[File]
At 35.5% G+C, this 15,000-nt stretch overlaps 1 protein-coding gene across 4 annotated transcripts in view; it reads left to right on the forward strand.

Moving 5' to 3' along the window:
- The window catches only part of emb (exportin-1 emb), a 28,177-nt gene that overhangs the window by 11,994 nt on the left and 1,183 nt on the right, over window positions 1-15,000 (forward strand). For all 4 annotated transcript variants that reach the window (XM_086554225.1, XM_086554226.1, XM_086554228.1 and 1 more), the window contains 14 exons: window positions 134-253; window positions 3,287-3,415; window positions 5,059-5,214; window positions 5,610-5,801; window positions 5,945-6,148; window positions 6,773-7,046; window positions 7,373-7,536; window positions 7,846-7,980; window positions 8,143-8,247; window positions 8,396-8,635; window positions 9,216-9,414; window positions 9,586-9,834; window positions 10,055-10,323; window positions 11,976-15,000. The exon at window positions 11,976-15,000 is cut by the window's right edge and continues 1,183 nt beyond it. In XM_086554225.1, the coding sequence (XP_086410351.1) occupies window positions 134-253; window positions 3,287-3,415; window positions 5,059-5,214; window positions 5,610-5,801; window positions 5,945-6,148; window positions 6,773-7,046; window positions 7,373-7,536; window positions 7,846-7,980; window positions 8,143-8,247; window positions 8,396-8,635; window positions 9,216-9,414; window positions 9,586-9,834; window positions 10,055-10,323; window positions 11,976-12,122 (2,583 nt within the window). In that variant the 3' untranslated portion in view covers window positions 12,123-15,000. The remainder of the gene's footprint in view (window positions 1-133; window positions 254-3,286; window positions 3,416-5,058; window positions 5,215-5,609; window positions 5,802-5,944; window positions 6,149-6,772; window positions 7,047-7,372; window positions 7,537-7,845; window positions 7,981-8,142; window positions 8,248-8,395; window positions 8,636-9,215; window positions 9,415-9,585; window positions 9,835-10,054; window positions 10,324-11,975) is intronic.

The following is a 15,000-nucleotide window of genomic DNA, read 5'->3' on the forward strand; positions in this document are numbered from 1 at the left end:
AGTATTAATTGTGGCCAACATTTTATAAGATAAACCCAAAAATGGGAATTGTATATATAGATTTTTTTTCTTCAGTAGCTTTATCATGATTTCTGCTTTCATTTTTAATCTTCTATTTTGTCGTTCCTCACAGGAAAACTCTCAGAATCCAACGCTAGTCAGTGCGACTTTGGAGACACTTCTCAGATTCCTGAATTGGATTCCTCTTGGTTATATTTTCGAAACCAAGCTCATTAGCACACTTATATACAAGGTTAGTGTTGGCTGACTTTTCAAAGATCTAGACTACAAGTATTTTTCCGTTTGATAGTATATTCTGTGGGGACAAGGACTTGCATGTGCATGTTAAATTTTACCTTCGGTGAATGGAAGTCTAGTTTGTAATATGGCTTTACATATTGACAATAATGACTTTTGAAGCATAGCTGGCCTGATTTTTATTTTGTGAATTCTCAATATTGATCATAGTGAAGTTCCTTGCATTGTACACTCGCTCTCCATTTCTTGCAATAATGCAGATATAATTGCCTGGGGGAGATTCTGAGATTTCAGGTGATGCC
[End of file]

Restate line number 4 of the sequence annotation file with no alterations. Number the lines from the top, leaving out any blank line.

The following is a 15,000-nucleotide window of genomic DNA, read 5'->3' on the forward strand; positions in this document are numbered from 1 at the left end: